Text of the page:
Atlantic columnist James Fallows spoke to a packed room at International House Thursday about his experiences living in China, arguing against what he saw as American misconceptions of the country as a progressive powerhouse.
According to Fallows, a current writer-in-residence for nonfiction, the popular American view of China is that of a coordinated, motivated, and expanding country. This “Beijing Olympics opening ceremony” view implies China is able to tackle the problems of the future while holding a regressive stance on political freedom, but that is only true episodically, he said.
Fallows added that China may not be as ready as most Americans think to deal with environmental problems and move 1.3 billion people into a higher-level economy, because it often seems like “twenty countries glued together.”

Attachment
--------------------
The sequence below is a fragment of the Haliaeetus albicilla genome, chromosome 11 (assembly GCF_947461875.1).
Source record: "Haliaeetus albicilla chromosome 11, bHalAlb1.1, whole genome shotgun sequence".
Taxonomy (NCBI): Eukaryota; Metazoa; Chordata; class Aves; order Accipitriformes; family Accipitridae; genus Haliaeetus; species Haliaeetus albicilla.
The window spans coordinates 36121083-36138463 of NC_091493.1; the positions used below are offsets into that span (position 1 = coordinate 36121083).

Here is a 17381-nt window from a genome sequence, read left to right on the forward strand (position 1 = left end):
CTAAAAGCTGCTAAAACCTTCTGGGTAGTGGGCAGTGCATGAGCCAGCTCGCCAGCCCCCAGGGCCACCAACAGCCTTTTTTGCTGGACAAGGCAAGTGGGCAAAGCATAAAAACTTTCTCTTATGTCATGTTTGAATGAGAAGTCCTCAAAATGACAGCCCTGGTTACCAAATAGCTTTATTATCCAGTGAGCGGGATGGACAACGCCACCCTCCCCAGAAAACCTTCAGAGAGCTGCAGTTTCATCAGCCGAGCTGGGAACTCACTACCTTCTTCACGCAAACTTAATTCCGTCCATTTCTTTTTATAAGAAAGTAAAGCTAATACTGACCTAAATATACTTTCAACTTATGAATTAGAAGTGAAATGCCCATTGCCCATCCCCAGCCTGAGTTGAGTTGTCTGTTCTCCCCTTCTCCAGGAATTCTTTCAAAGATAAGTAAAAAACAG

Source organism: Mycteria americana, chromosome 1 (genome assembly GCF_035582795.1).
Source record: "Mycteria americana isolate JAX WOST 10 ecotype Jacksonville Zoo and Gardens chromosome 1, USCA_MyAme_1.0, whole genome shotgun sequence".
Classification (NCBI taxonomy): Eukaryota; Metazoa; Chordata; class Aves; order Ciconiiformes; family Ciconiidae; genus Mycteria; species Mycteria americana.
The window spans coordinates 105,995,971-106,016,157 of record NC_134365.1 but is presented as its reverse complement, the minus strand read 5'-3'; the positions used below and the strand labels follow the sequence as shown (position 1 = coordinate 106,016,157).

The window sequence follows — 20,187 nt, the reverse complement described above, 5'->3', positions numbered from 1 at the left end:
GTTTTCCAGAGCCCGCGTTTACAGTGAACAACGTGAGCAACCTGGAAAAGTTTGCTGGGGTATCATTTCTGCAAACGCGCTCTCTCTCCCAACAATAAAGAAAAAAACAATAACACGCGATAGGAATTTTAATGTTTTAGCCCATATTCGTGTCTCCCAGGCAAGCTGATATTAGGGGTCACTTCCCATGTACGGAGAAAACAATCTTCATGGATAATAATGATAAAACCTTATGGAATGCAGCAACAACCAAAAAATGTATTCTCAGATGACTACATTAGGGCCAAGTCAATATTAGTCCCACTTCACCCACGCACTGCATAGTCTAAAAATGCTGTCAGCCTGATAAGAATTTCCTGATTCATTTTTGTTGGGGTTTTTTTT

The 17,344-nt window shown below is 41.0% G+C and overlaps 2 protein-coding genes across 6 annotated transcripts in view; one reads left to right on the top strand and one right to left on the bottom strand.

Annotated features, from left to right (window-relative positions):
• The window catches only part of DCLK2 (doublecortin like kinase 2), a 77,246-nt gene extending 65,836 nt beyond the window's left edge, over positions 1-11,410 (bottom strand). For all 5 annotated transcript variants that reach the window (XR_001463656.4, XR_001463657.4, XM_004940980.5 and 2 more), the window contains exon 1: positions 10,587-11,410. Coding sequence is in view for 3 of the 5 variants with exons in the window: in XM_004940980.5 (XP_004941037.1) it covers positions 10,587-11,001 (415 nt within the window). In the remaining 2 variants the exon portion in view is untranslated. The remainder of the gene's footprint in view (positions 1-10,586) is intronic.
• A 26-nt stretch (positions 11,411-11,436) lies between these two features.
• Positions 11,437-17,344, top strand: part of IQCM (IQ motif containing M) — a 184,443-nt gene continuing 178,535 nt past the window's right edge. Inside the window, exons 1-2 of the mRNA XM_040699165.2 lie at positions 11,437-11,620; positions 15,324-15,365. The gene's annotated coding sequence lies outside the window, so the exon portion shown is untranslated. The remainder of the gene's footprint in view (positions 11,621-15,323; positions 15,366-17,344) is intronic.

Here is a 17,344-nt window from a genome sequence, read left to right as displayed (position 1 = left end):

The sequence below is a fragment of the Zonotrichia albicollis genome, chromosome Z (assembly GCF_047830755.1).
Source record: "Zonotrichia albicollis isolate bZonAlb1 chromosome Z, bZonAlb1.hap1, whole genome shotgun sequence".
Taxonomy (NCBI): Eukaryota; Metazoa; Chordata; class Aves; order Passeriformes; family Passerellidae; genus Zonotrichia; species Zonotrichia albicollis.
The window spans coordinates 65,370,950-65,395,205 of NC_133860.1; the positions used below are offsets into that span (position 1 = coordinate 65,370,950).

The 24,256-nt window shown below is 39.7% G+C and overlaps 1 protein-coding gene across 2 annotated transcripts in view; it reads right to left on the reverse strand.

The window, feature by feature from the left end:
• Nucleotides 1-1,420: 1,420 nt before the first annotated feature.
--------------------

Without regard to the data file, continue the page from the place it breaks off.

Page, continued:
Fallows suggested that the American fear of China expanding to become “paymaster” is faulty, and that it’s best for America to cooperate with China. “We should be able to work with them, rather than work against them,” he said, adding that the advancement of each country’s interests is not necessarily a zero-sum game.
While the United States’ debt to China is worth correcting for the health of both economies, not just for American interests, there is one potential area of conflict, Fallows said. If a Taiwanese independence movement were to get serious, then China and the U.S. would have to take sides, possibly leading to military conflict, he said.
Fallows argued that Americans overstress political freedom in China. “To know China mainly by the arrests of dissidents is like knowing the U.S. mainly by Guantanamo,” he said.
The lecture was sponsored by the Committee on Creative Writing. Fallows is at the University for the quarter as the Committee’s Vare Writer-in-Residence, a position given to distinguished nonfiction writers to teach a writing course for one quarter.